Inspired by the need to tackle and curb the rapid spread of mis- and dis-information and further expand the art and reach of verified and accurate information to rural and urban societies, to institutionalize a culture of fact-checking across the globe, and to build knowledge around the menace of information disorder in Africa, the Premium Times Centre for Investigative Journalism (PTCIJ), through its fact-checking project, DUBAWA, set up her Kwame Karikari fact-checking and research fellowship.
Named after Professor Kwame Karikari, redoubtable media freedom advocate and founder of the Media Foundation for West Africa, MFWA, both the Fact-Checking and Research Fellowships are designed to promote accountability of public institutions, institutionalize the art and culture of fact-checking in newsrooms, and build knowledge around the phenomenon in the Anglophone axis of the West African sub-region. This edition of the fellowship is the third in its series.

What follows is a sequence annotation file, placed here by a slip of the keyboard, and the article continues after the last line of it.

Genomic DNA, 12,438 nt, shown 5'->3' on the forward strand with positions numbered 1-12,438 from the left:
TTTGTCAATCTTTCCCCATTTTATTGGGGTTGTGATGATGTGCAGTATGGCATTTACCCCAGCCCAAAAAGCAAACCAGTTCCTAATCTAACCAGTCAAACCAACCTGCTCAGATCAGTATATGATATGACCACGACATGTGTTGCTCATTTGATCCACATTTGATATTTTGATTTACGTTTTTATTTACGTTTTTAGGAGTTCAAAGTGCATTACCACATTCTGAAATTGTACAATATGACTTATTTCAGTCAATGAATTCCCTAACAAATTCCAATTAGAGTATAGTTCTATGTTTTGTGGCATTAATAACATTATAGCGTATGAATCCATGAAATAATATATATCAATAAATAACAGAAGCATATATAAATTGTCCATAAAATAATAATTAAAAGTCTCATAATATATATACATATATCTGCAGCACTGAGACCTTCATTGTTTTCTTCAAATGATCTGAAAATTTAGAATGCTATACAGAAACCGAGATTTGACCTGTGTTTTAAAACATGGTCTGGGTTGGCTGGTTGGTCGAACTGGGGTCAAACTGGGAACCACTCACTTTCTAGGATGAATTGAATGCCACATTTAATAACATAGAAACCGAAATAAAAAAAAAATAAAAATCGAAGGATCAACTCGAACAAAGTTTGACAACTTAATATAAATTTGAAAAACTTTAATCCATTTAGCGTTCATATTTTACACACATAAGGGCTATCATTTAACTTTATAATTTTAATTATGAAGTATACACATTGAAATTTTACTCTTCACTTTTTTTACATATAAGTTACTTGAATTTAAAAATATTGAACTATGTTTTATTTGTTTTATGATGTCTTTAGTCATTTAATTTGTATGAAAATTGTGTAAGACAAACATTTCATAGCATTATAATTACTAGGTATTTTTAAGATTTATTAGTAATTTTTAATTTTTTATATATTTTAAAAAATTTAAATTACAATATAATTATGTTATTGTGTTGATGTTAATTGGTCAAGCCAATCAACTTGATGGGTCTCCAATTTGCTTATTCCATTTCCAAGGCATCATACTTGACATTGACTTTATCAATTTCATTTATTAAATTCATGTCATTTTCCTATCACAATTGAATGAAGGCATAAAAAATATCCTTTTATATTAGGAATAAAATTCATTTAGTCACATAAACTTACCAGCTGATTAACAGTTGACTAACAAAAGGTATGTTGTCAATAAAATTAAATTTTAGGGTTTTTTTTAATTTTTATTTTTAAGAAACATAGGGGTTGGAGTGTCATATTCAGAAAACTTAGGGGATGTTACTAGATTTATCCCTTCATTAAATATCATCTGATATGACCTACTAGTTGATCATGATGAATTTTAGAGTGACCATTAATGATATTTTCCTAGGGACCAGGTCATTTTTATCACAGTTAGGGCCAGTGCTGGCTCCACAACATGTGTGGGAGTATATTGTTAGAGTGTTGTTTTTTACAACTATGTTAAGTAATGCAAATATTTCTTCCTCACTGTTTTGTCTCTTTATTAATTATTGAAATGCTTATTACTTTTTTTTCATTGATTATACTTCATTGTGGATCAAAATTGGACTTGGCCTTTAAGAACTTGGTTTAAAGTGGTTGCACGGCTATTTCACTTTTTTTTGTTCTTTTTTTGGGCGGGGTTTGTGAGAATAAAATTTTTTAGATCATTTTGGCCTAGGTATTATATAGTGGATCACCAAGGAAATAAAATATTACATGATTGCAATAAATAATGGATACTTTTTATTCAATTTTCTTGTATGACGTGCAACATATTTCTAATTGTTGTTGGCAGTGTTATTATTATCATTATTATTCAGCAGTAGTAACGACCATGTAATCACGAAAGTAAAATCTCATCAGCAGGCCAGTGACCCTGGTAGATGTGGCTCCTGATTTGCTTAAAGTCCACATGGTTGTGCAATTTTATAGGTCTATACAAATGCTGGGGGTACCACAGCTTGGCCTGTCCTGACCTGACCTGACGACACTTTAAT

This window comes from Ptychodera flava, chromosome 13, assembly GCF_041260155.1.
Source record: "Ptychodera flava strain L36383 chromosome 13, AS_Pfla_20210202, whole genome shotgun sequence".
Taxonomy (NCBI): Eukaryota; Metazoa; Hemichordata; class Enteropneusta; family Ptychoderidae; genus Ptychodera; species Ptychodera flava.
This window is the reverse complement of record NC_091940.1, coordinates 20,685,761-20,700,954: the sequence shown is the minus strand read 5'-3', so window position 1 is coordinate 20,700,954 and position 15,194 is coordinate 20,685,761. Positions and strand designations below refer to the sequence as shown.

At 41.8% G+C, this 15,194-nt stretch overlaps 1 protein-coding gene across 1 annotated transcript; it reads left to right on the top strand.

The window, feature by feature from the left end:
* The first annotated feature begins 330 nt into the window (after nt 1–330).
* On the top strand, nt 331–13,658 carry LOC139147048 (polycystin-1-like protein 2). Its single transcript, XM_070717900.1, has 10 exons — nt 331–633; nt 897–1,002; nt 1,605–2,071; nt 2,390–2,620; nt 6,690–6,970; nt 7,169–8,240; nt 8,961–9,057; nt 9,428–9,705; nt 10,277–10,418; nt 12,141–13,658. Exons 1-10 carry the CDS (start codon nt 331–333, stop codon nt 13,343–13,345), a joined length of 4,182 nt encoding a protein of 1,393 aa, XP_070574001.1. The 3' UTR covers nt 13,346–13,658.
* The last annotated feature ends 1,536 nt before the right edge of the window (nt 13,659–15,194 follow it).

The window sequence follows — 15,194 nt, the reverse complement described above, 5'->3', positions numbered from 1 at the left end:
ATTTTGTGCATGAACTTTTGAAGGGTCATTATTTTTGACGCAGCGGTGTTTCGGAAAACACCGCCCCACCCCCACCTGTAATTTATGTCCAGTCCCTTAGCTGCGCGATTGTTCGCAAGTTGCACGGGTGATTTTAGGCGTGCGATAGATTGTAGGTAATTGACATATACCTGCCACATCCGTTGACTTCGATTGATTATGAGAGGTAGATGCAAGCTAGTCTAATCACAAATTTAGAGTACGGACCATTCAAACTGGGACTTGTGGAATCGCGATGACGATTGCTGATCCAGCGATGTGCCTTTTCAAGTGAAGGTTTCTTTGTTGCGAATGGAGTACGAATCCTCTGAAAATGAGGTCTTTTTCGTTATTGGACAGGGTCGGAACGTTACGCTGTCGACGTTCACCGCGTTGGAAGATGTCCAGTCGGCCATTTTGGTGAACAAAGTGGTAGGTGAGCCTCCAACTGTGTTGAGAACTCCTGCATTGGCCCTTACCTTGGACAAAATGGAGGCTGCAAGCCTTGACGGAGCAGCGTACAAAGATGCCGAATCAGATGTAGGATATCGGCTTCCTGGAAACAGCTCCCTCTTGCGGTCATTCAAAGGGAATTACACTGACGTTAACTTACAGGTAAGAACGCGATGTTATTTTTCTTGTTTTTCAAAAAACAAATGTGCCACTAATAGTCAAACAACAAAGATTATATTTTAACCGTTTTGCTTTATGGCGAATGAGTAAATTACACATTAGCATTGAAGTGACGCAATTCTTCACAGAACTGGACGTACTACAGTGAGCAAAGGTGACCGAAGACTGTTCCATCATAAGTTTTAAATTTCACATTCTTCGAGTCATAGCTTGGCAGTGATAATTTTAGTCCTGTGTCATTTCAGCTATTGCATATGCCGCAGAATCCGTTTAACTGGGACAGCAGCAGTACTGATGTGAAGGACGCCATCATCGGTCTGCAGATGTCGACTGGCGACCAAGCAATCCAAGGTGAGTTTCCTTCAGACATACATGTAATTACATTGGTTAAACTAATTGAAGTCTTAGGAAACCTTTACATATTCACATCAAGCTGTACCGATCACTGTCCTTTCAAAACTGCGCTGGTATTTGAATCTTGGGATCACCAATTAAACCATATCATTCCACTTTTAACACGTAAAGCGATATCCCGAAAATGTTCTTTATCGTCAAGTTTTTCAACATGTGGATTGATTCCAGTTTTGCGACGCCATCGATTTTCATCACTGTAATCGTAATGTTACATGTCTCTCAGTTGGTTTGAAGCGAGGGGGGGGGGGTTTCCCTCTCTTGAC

The twin-track programme offers a six-months fellowship for journalists (fact-checkers) to incorporate fact-checking into their work; and another six-month fellowship for scholars (researchers) to conduct original research for publication in contribution to building knowledge around information disorder.
The fellowships are supported by the National Endowment for Democracy (NED) and the Heinrich Boll Stiftung Foundation (HBS), and they both offer a monthly stipend to cover all costs of the investigation and research project for fellows.